|The Concord Journal|
|Cast excels in musical 'The Apple War'|
|By R.L. Holman|
The latest production of the Concord Players and the Friends of the Performing Arts in Concord (FOPAC) is "The Apple War" which opened at 51 Walden on Saturday.
A delightful little musical greared to entertain a wide age reange, it stars David Gould and Bob Peters as two warring kings; Norma O'Brien as the peace-making queen, and Tom Ruggles and Charles Brown as all-purpose ministers, soldiers, side-kicks, apple-pickers and court jesters.
The cast is uniformly strong, an appealing set of singing and dancing fairy-book characters telling us a familiar but worthwhile story about war and peace.
The show sports a most professional look, thanks in great measure to the outstanding costumes and make-up by Faith Lucozzi. The fabulously playful colors, wigs, petticoats, crowns, medals and ribbons adorn the players, giving immediate definition to the characters and providing visual pleasure throughout the show.
Excellent lighting, well-planned use of the full stage space, and spare but effective props and scenery complete the highly professional look of the show.. The cast is confident and engaging, comfortably interacting with their audience, and sure of their lines and moves.
This enjoyable show tells the story of old friends, King Sam and King Oscar who fall out over the picking of apples. Queen Edna's efforts to persuade an indecisive
King Sam to cancel the war in favour of holding his own birthday party instead almost in vain, until William provides an inadvertent and amusing method of deciding. King Oscar, however, is in danger of refusing to come to the party until Harvey reminds him that the party will provide an occasion for dancing.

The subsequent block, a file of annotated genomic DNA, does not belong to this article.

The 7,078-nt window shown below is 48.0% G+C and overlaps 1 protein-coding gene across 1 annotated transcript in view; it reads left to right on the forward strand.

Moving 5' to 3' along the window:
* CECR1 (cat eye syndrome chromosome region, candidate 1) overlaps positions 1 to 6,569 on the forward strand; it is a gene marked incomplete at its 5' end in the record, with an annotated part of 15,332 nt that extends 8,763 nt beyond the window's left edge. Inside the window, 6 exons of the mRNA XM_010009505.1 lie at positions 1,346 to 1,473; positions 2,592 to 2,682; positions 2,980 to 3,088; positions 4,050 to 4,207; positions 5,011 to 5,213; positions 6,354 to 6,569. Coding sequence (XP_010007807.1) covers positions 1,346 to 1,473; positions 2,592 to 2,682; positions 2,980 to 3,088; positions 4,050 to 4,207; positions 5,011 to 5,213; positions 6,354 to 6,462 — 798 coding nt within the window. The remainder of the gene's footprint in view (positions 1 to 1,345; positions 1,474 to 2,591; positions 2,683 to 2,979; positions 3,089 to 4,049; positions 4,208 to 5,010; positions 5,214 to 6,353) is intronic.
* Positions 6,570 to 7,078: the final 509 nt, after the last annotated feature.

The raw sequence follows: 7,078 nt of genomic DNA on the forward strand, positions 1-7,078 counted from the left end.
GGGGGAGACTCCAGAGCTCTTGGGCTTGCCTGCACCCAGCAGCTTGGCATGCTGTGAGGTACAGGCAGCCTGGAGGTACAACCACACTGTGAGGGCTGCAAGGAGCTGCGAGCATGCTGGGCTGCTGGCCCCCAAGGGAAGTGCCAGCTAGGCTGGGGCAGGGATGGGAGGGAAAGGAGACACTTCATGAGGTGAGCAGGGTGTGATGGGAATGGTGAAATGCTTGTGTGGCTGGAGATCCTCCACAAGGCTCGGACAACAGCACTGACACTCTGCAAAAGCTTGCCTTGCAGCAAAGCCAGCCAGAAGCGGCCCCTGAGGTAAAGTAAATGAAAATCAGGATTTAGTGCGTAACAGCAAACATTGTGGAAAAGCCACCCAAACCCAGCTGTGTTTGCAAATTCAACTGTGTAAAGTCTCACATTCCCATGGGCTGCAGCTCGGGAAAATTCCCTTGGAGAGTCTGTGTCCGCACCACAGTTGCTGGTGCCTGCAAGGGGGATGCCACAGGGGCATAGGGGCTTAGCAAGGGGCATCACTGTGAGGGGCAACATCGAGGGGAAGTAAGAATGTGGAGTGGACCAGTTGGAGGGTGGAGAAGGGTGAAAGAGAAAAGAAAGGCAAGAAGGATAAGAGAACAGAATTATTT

A more delightful dancing king than Bob Peters cannot be imagined. He steals the show in the number "How Do You Tell A King?" His character is reminiscent of the Cowardly Lion, as played by Bert Lahr, and his use of the full range of voice, body language, and facial expression is excellent.
Overall the pace could be a bit brisker and some opportunities for silent mugging betweenw characters are missed.
These are minor defects, however, in an afternoon of delightful entertainment. "Apples" and "Friends" are particularly enjoyable tunes with good lyrics.
The special effects in "It's War" capture the full attention of even the youngest member of the audience.
The strongest singer in the cast is David Gould who handles several solos with aplomb.
Tom Ruggles' rubber face makes for some very funny moments, as does Charles Brouwn's equally effective deadpan. As the only woman in the cast, Norma O'Brien deserves strong praise for yet another fine production. His Apple War provides a bright and bouncy family entertainment, alive with color, music, and dancing.